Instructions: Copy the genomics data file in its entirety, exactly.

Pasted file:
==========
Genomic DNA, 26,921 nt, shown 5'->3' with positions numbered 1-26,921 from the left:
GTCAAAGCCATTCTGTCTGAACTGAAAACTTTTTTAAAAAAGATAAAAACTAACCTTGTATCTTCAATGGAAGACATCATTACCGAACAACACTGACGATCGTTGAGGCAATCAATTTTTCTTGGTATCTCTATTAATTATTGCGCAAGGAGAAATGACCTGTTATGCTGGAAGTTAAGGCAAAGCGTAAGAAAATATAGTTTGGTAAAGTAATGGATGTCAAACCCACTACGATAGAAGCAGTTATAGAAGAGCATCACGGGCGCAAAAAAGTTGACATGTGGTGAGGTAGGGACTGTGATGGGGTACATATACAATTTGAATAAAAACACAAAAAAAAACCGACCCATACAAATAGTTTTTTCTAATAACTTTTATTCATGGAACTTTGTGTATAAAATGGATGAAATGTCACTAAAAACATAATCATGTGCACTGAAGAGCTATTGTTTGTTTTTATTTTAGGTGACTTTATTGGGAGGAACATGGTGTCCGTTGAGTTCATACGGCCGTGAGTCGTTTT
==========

Genomic DNA, 26,921 nt, shown 5'->3' with positions numbered 1-26,921 from the left:
GTCAAAGCCATTCTGTCTGAACTGAAAACTTTTTTAAAAAAGATAAAAACTAACCTTGTATCTTCAATGGAAGACATCATTACCGAACAACACTGACGATCGTTGAGGCAATCAATTTTTCTTGGTATCTCTATTAATTATTGCGCAAGGAGAAATGACCTGTTATGCTGGAAGTTAAGGCAAAGCGTAAGAAAATATAGTTTGGTAAAGTAATGGATGTCAAACCCACTACGATAGAAGCAGTTATAGAAGAGCATCACGGGCGCAAAAAAGTTGACATGTGGTGAGGTAGGGACTGTGATGGGGTACATATACAATTTGAATAAAAACACAAAAAAAAACCGACCCATACAAATAGTTTTTTCTAATAACTTTTATTCATGGAACTTTGTGTATAAAATGGATGAAATGTCACTAAAAACATAATCATGTGCACTGAAGAGCTATTGTTTGTTTTTATTTTAGGTGACTTTATTGGGAGGAACATGGTGTCCGTTGAGTTCATACGGCCGTGAGTCGTTTT